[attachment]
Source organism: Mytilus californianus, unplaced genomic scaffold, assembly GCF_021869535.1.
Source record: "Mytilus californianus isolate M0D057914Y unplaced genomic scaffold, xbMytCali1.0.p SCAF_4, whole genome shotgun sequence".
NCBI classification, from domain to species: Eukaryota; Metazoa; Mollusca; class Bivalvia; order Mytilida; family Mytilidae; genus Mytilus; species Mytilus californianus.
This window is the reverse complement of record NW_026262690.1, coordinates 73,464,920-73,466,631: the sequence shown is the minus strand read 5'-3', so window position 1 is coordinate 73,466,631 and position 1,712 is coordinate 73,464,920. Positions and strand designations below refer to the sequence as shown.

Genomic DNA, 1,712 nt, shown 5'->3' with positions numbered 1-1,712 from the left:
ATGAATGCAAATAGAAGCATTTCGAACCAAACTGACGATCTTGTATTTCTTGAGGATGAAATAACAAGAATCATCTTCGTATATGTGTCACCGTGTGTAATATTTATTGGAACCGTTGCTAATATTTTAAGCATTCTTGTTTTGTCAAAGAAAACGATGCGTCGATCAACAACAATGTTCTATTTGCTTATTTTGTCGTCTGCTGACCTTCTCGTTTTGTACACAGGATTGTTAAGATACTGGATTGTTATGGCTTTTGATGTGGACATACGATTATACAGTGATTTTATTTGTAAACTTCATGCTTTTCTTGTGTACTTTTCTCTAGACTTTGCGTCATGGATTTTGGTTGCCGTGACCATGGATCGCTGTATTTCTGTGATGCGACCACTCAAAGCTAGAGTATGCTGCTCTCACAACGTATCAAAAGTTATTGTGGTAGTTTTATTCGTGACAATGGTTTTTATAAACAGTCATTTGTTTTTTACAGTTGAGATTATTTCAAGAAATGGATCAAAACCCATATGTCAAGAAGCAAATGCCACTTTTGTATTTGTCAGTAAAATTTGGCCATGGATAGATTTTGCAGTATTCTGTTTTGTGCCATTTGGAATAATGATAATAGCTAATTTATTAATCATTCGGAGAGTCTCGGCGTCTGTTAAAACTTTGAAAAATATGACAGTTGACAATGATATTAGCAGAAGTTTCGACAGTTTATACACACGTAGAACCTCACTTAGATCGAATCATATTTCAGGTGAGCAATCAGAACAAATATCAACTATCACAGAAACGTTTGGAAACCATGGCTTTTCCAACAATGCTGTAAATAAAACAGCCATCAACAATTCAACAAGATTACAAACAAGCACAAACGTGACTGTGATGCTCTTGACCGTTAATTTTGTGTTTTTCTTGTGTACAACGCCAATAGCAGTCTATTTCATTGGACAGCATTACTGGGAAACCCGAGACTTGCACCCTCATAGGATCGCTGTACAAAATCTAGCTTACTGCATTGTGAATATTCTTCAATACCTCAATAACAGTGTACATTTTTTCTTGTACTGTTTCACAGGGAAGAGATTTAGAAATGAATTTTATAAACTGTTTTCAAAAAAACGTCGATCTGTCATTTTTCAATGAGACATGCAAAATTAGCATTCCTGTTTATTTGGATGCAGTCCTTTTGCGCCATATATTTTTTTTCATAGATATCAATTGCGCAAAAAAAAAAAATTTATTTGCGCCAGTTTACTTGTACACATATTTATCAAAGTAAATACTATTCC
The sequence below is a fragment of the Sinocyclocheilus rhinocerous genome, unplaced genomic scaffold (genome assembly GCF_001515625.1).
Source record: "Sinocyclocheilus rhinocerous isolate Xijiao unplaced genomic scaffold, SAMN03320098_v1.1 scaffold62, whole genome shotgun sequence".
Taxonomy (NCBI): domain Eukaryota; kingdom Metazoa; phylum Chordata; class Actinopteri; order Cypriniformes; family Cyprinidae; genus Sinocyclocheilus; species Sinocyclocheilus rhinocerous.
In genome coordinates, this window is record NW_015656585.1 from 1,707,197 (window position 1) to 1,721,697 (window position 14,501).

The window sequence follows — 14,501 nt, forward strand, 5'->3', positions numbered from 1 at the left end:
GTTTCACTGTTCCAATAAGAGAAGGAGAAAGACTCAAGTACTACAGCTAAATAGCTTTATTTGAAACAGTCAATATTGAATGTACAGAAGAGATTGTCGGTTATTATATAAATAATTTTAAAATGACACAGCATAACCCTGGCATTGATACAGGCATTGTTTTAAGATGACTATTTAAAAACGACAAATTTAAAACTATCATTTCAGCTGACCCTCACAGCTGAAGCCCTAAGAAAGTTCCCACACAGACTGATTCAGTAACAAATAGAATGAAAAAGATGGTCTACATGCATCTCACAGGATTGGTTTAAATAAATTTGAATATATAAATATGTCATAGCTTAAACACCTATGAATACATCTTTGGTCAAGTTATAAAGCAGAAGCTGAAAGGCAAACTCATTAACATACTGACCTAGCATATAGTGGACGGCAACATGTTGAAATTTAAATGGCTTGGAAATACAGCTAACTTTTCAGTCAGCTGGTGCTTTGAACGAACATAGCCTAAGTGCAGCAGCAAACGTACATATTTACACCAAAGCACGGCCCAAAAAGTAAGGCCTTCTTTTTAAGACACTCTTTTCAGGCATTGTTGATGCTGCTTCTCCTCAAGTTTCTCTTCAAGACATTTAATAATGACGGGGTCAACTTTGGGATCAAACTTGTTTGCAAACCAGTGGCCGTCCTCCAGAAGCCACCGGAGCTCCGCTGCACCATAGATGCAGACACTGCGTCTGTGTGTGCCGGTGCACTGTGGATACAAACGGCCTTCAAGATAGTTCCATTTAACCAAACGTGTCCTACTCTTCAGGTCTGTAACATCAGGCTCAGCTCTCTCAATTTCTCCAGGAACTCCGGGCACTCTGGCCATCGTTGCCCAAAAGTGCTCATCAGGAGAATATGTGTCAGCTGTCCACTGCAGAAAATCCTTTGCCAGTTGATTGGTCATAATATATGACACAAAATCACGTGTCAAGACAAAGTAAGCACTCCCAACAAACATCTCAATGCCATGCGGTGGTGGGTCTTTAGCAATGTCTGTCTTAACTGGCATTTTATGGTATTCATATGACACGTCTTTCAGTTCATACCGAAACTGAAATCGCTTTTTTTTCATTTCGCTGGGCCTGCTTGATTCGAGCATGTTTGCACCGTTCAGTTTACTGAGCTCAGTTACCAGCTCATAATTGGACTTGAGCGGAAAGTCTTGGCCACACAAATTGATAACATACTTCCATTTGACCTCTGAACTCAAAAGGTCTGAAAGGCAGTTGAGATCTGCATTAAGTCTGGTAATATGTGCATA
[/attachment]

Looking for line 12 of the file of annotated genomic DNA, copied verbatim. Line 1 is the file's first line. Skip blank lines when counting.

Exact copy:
GTTTCACTGTTCCAATAAGAGAAGGAGAAAGACTCAAGTACTACAGCTAAATAGCTTTATTTGAAACAGTCAATATTGAATGTACAGAAGAGATTGTCGGTTATTATATAAATAATTTTAAAATGACACAGCATAACCCTGGCATTGATACAGGCATTGTTTTAAGATGACTATTTAAAAACGACAAATTTAAAACTATCATTTCAGCTGACCCTCACAGCTGAAGCCCTAAGAAAGTTCCCACACAGACTGATTCAGTAACAAATAGAATGAAAAAGATGGTCTACATGCATCTCACAGGATTGGTTTAAATAAATTTGAATATATAAATATGTCATAGCTTAAACACCTATGAATACATCTTTGGTCAAGTTATAAAGCAGAAGCTGAAAGGCAAACTCATTAACATACTGACCTAGCATATAGTGGACGGCAACATGTTGAAATTTAAATGGCTTGGAAATACAGCTAACTTTTCAGTCAGCTGGTGCTTTGAACGAACATAGCCTAAGTGCAGCAGCAAACGTACATATTTACACCAAAGCACGGCCCAAAAAGTAAGGCCTTCTTTTTAAGACACTCTTTTCAGGCATTGTTGATGCTGCTTCTCCTCAAGTTTCTCTTCAAGACATTTAATAATGACGGGGTCAACTTTGGGATCAAACTTGTTTGCAAACCAGTGGCCGTCCTCCAGAAGCCACCGGAGCTCCGCTGCACCATAGATGCAGACACTGCGTCTGTGTGTGCCGGTGCACTGTGGATACAAACGGCCTTCAAGATAGTTCCATTTAACCAAACGTGTCCTACTCTTCAGGTCTGTAACATCAGGCTCAGCTCTCTCAATTTCTCCAGGAACTCCGGGCACTCTGGCCATCGTTGCCCAAAAGTGCTCATCAGGAGAATATGTGTCAGCTGTCCACTGCAGAAAATCCTTTGCCAGTTGATTGGTCATAATATATGACACAAAATCACGTGTCAAGACAAAGTAAGCACTCCCAACAAACATCTCAATGCCATGCGGTGGTGGGTCTTTAGCAATGTCTGTCTTAACTGGCATTTTATGGTATTCATATGACACGTCTTTCAGTTCATACCGAAACTGAAATCGCTTTTTTTTCATTTCGCTGGGCCTGCTTGATTCGAGCATGTTTGCACCGTTCAGTTTACTGAGCTCAGTTACCAGCTCATAATTGGACTTGAGCGGAAAGTCTTGGCCACACAAATTGATAACATACTTCCATTTGACCTCTGAACTCAAAAGGTCTGAAAGGCAGTTGAGATCTGCATTAAGTCTGGTAATATGTGCATA